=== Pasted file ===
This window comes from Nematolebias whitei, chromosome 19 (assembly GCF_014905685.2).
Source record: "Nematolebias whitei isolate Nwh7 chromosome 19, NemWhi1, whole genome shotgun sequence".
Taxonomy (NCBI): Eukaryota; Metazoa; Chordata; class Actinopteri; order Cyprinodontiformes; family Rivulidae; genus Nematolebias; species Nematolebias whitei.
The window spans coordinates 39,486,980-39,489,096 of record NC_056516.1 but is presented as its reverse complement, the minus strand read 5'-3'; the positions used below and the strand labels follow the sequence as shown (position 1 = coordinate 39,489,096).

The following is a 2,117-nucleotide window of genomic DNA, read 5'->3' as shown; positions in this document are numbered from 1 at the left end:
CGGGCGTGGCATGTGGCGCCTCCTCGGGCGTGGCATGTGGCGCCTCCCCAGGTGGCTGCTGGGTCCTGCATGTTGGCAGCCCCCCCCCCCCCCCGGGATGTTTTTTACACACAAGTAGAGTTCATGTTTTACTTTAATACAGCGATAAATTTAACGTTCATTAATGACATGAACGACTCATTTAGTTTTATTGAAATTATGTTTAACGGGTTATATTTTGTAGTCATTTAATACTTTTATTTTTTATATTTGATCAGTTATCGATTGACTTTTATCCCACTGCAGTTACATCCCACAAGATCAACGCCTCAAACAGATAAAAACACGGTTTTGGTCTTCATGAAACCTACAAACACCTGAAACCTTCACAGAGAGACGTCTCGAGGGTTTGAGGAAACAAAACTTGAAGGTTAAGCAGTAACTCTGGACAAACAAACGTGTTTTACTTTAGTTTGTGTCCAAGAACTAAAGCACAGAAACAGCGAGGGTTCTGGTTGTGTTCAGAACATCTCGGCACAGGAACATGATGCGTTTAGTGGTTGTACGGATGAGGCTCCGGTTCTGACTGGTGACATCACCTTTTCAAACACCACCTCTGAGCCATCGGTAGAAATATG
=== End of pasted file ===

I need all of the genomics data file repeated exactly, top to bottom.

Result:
This window comes from Nematolebias whitei, chromosome 19 (assembly GCF_014905685.2).
Source record: "Nematolebias whitei isolate Nwh7 chromosome 19, NemWhi1, whole genome shotgun sequence".
Taxonomy (NCBI): Eukaryota; Metazoa; Chordata; class Actinopteri; order Cyprinodontiformes; family Rivulidae; genus Nematolebias; species Nematolebias whitei.
The window spans coordinates 39,486,980-39,489,096 of record NC_056516.1 but is presented as its reverse complement, the minus strand read 5'-3'; the positions used below and the strand labels follow the sequence as shown (position 1 = coordinate 39,489,096).

The following is a 2,117-nucleotide window of genomic DNA, read 5'->3' as shown; positions in this document are numbered from 1 at the left end:
CGGGCGTGGCATGTGGCGCCTCCTCGGGCGTGGCATGTGGCGCCTCCCCAGGTGGCTGCTGGGTCCTGCATGTTGGCAGCCCCCCCCCCCCCCCGGGATGTTTTTTACACACAAGTAGAGTTCATGTTTTACTTTAATACAGCGATAAATTTAACGTTCATTAATGACATGAACGACTCATTTAGTTTTATTGAAATTATGTTTAACGGGTTATATTTTGTAGTCATTTAATACTTTTATTTTTTATATTTGATCAGTTATCGATTGACTTTTATCCCACTGCAGTTACATCCCACAAGATCAACGCCTCAAACAGATAAAAACACGGTTTTGGTCTTCATGAAACCTACAAACACCTGAAACCTTCACAGAGAGACGTCTCGAGGGTTTGAGGAAACAAAACTTGAAGGTTAAGCAGTAACTCTGGACAAACAAACGTGTTTTACTTTAGTTTGTGTCCAAGAACTAAAGCACAGAAACAGCGAGGGTTCTGGTTGTGTTCAGAACATCTCGGCACAGGAACATGATGCGTTTAGTGGTTGTACGGATGAGGCTCCGGTTCTGACTGGTGACATCACCTTTTCAAACACCACCTCTGAGCCATCGGTAGAAATATG